Buffer techniques

This patch demonstrates a few different ways of reading audio from buffer~.

The sound file snare.aiff, which is provided with the Max application, is loaded into buffer~ with the replace message. Whenever a new file is loaded in, buffer~ sends a bang out of its right outlet to indicate that the procedure has completed. That bang can be used to get information about the contents of the buffer~ with the info~ object, such as the duration of the buffer~.

On the left, we're using the play~ object to access the sound data in the buffer~ named snare. You can play the data simply by sending a start message to play~, or you can use a signal to indicate to play~ the current playback position, sample-by-sample. Here we're using the latter method. Once every 400 milliseconds, the metro triggers the line~ object to go from 0 to 383.628113 (the exact duration of the buffer~ contents) in 383.628113 milliseconds, causing playback at normal speed. A different duration in the message to line~ would also cause a different playback rate.

On the right, we're using a groove~ object to access the same buffer~. The constant signal value of 1 from the sig~ object indicates normal playback rate, and the metro triggers the message 0, causing groove~ to leap to time 0 and play back from there to the end of the buffer. If we were to change the value of sig~, groove~ would play back the sound at a corresponding rate.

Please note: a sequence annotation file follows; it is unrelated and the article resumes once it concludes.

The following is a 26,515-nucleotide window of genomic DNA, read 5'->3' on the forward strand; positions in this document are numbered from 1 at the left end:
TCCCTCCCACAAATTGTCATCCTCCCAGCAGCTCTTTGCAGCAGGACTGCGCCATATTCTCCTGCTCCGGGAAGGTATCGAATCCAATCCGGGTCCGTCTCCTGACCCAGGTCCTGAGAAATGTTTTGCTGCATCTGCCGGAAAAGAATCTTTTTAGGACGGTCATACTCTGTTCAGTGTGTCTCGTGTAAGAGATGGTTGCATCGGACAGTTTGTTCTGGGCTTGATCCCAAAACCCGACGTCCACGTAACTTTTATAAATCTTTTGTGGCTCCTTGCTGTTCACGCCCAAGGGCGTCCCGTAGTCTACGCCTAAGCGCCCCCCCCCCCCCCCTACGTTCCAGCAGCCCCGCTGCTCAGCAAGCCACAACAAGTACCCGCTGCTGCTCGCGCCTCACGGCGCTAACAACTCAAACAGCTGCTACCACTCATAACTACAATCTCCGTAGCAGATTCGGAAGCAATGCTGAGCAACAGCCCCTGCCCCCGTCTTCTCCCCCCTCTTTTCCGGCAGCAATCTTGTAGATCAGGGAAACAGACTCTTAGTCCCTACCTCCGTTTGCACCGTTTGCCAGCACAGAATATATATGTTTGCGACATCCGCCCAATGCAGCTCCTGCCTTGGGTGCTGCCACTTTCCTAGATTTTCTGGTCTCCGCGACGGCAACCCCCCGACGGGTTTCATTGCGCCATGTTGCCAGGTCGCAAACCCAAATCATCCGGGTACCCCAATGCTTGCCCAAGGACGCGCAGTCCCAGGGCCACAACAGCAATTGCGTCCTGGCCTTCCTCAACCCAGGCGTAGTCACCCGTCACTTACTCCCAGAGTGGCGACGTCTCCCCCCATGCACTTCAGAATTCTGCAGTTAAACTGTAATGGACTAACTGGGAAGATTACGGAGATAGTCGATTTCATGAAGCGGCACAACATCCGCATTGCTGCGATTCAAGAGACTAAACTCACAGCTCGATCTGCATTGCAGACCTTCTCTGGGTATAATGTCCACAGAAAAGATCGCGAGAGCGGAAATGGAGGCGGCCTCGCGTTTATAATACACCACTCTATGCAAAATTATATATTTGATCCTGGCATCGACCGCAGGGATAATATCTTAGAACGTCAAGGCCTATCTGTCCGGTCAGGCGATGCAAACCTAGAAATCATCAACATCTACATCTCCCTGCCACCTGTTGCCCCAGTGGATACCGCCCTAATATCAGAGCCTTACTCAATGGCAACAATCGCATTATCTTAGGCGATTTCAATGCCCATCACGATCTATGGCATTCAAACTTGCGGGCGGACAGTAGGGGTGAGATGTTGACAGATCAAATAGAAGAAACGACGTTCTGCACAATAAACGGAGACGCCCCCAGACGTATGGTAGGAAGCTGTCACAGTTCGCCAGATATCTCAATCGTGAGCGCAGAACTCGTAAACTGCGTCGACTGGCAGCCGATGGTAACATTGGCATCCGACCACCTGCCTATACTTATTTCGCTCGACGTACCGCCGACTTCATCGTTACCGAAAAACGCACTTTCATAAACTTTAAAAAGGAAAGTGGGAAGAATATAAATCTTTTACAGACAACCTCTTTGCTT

In the middle example, we're using a continually changing playback rate to loop repeatedly through the sound. The phasor~'s output from 0 to 1 tells the wave~ object to read the from beginning to the end of the buffer. The rate at which phasor~ does that (the phasor~ frequency) is determined by the buffers-per-second value we've calculated based on the duration of the buffer~'s contents, as well as the output of the line object. When you click on the message box that says 8, 1 10000, it tells phasor~ to start at a rate of 8 times the buffer-per-second value (that is, to play through the whole buffer 8 times per second), and over the course of ten seconds slow down until it is playing at an even slower-then-normal rate. This creates an effect of a sped-up quickly-repeating version of the sound gradually slowing until it becomes recognizable as the original sound.

Through imaginative combinations of starting time, loop duration, playback rate, and triggering rate, you can achieve a wide variety of playback effects, from the normal to the bizarre.